On 9-1-1 Calls and Being Utterly Spent
The doorbell rings once, then twice, urgently, in quick succession.
Our Mother’s Day lunch with dear friends gets cut off before it even really begins as we welcome the middle of the three children from next door.
She’s sobbing, afraid. Big sister is on the front porch of her place, hand over her mouth, also crying.
Mom sticks her head out the door and motions to me to call 911.
So I do. Again. And all three kids end up in our living room.
These days have been a deeper pouring out of my depths — of my wholehearted presence — into my present. Into the right now of my life.
My house still on the market life.
My not yet in Colorado life.
My parenting littles, livin’ in the inner city life.
A pouring out of every ounce of my surrender to this waiting season, till I feel utterly spent.
These days have also brought warmer weather, and lots of yeses in the small things.
Things like water [read: “mud”] play in the yard, even though he just had a bath. Things like time at the park with a dear friend, during which [shock of all shocks] we actually manage to fit in some life-giving heart-conversation, even with all our children present.
Things like Facebook chats and typed prayers and treasuring sweet friends as they entrust hearts and stories to me.
And? Things like neighbor children showing up at our door in tears because mom and step dad are fighting again. People are being hurt. Physically, yes, but that’s not the worst of the damage.
So on Mother’s Day, we dry tears, hear children’s stories of violence and who called who what names. We give hugs and cups of milk, break out the toys and guitars and piano, let the kids strum and play. We spend chunks of the afternoon and evening on the phone with 9-1-1 operators and chatting with cops, trying to help mom finally get that emergency restraining order and serve step dad so he can be out of there and the rest of the family can be safe.
And Stan and I, we find ourselves the slightest bit on edge, because yup — we’ve gone and gotten “involved,” and what if the guy decides he’s mad at us for the roll we’ve played in helping his wife and her children?
It’s a legit question.
“Getting involved” was not in our plans, and we wrestle over what’s wise, what’s unwise, and how to try and shield our own little ones from the intensity of all of it.
But in this season — in all this waiting and praying, longing and anticipating our coming transition, all these small yeses are feeling like obedience to the Lord.
So we do get involved and the kids from next door find refuge. They fall in love with our home, with our family, with the peacefulness of our lives. The 7-year-old hugs my waist as I talk with the police. She squeezes tight, doesn’t want to let go.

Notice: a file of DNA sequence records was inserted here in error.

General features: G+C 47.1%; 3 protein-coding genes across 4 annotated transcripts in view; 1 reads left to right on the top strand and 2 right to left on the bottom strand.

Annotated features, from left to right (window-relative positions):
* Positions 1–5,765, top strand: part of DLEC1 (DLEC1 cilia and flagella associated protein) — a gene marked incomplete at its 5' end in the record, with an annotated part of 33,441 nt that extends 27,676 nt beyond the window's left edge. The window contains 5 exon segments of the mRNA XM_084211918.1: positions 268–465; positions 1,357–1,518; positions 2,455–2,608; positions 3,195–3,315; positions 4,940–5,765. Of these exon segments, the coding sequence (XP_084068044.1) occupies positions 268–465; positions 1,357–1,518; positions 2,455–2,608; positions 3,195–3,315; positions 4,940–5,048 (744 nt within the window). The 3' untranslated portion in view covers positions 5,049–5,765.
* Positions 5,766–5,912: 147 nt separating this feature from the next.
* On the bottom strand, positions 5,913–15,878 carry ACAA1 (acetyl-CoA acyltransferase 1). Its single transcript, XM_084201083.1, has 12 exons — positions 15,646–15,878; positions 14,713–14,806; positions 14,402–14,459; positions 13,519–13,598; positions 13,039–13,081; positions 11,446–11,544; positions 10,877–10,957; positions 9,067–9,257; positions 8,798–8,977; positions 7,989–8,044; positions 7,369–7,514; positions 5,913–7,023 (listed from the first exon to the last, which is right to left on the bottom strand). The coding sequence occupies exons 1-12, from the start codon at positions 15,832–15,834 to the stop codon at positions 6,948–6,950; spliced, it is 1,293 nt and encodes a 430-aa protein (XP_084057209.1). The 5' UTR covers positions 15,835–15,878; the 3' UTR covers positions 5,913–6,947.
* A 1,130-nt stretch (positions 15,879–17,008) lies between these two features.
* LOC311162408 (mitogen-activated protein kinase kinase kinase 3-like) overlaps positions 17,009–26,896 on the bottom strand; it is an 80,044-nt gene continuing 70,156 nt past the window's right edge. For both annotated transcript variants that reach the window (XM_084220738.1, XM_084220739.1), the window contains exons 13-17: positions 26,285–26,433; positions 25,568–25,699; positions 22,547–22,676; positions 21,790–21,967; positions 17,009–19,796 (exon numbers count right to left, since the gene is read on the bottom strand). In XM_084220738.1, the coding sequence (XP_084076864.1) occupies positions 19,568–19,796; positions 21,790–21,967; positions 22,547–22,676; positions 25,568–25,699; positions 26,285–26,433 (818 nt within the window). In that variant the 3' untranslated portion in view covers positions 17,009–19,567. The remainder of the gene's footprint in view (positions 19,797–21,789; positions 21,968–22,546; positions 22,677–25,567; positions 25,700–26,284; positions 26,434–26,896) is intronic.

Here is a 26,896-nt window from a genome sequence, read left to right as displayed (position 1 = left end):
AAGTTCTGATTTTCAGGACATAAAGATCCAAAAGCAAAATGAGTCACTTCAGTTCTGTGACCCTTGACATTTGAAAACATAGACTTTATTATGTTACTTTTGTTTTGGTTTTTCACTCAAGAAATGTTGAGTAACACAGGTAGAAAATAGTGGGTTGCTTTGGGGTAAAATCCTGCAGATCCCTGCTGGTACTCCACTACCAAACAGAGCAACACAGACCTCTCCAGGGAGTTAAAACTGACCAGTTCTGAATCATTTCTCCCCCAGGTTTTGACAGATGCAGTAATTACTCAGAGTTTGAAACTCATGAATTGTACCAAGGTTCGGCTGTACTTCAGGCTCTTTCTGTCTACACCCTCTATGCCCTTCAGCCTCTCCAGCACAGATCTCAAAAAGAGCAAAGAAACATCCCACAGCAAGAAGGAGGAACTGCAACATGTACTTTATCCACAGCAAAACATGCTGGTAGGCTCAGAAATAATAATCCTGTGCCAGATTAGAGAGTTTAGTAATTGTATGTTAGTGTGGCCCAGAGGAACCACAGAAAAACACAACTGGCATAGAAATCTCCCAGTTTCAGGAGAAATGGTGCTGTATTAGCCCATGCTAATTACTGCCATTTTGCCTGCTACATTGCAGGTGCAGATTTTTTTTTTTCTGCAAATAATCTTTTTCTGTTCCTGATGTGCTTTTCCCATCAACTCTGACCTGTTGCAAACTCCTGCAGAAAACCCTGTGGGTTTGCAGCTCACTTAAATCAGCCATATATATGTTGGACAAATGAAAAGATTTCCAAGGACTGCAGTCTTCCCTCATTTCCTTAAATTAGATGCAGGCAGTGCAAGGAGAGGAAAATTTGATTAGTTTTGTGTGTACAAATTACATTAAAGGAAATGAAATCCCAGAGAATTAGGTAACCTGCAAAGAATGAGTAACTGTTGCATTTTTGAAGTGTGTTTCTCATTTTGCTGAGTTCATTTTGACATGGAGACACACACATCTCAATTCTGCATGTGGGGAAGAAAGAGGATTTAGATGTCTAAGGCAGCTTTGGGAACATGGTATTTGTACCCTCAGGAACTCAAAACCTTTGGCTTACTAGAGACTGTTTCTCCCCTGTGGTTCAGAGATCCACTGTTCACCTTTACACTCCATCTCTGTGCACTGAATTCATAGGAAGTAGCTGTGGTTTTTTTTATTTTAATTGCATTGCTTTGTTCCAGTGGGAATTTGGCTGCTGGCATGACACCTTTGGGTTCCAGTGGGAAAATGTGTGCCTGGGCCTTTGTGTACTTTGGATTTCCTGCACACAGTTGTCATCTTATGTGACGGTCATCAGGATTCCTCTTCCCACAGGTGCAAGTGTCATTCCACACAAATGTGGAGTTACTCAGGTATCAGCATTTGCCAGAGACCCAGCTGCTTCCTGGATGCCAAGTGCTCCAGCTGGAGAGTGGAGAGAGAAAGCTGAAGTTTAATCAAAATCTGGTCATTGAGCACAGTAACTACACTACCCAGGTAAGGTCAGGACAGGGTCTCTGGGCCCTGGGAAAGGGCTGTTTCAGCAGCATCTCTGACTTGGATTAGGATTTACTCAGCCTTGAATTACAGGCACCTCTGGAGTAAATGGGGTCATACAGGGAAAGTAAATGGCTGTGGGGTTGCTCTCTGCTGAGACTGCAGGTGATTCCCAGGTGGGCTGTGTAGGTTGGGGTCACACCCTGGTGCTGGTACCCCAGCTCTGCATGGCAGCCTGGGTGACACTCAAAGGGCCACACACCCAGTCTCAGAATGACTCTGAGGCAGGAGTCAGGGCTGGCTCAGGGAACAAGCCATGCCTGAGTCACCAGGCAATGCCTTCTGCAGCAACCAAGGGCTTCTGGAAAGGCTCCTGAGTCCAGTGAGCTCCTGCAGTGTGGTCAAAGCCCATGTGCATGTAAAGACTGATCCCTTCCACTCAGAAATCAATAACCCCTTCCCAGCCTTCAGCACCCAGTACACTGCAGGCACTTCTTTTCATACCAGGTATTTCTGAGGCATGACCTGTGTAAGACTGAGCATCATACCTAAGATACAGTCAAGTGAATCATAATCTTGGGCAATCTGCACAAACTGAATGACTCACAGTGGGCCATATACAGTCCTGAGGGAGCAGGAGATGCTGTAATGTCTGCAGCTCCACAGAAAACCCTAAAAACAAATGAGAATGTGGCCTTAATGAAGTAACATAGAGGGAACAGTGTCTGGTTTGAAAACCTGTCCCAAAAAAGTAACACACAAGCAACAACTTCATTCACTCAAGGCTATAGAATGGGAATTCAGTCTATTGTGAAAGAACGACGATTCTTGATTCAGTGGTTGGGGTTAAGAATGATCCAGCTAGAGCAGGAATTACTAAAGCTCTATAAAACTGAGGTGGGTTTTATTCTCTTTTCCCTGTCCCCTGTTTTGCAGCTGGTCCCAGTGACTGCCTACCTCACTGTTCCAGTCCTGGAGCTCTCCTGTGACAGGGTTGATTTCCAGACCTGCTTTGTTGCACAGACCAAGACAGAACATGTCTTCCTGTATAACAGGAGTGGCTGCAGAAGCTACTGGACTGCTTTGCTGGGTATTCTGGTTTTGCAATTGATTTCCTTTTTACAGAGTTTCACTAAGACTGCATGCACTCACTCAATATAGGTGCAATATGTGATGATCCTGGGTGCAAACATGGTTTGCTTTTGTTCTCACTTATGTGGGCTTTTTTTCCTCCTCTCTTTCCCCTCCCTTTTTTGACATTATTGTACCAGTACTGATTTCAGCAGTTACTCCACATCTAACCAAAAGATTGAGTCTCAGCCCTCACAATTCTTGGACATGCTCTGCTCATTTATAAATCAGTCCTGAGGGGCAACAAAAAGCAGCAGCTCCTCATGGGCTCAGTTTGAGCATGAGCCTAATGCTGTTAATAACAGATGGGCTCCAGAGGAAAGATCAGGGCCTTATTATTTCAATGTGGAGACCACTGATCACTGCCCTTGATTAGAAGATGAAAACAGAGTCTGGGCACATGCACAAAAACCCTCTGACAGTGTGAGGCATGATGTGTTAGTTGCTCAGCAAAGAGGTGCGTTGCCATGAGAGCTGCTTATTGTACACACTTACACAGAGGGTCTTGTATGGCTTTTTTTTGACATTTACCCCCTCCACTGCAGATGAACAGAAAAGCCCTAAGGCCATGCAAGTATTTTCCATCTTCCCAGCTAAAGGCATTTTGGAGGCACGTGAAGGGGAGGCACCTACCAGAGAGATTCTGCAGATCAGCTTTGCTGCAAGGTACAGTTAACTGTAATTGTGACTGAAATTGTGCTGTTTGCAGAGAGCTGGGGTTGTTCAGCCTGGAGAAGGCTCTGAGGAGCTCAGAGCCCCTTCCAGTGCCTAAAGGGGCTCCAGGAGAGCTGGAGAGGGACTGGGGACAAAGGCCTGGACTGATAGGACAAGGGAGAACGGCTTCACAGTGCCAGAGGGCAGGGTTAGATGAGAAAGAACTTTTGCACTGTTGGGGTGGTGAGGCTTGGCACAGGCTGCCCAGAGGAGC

And Stan and I? We find ourselves more and more genuinely concerned for their family.
Concerned enough that we sacrifice much-needed sleep to stand watch late at night as the cops come for the 3rd time in one day and the restraining order is finally served. We watch to make sure step dad really does leave, that he doesn’t come back and try to grab the baby boy or curse out the big sisters as they wait in the old minivan parked in front of the house.
We watch him take off walking down the dark street, his belongings crammed into a hastily packed garbage bag. He stops and hollers a few more angry words back in the direction of the house, then turns around and keeps walking. We don’t know where he’ll go, and I’m thankful for his sake that it’s springtime and not the dead of winter.
The brokenness and need are so blaring here. Overwhelming. Unsolvable.
Stan and I pray, peering out windows in the dark. Jesus, bring your Kingdom. Reveal yourself here. Make yourself known.
We whisper our hearts to each other, how we desire to fully surrender to Him in the midst of this waiting, about what it looks like to choose to be present right here, right now, in our neighborhood, in this house, with these neighbors. About wanting to love those He’s put before us well in this season, to be a haven of peace next door to some scary-dark storm clouds.
And being available to them feels like surrender. Like living fully present, not holing up and wishing away the remainder of this season and then escaping to Colorado.
Which, honestly, wouldn’t be hard to do because all this spending of ourselves is not convenient or comfortable and it is not what we would rather be doing a lot of days.
Yet, as I drag my tired feet up the stairs toward my bed a little too late on Mother’s Day night (can I say that? Mother’s Day night?) — that utterly spent, poured-out feeling is matched, even overshadowed, by this pulsing ache in my core – an ache that I don’t always feel so acutely, but one that I know well.
Deep unto deep. His heart for me. Mine for Him.
I don’t know any other way to say this: I just. love. Jesus. so. much.
It wrecks me.
The way He resources my heart, pours Himself into my depths even as I pour myself out, so I make it to the end of a day like this, and I’m exhausted, yes — but I’m simultaneously completely captivated by Him. Undone by the way He whispers it to my heart — reminds me that loving these precious ones is loving Him. That He receives our spending of ourselves as worship. That it’s a pleasing fragrance to His heart.
And this waiting season — this, right here, is where I’m learning not to be afraid of walking head-on right into gaping, desperate need. Where I’m learning to live intensely aware of the reality that His infinity will pick up where my finite, human ability to love leaves off.
Practically in touch with the truth that my limited offering, my small outpouring, my tiny ability to make a difference — when it’s filled by Him, it’s enough.
And the love that burns in the aftermath, even as I feel utterly spent — it makes the pouring out worth it.
No, so much more than.
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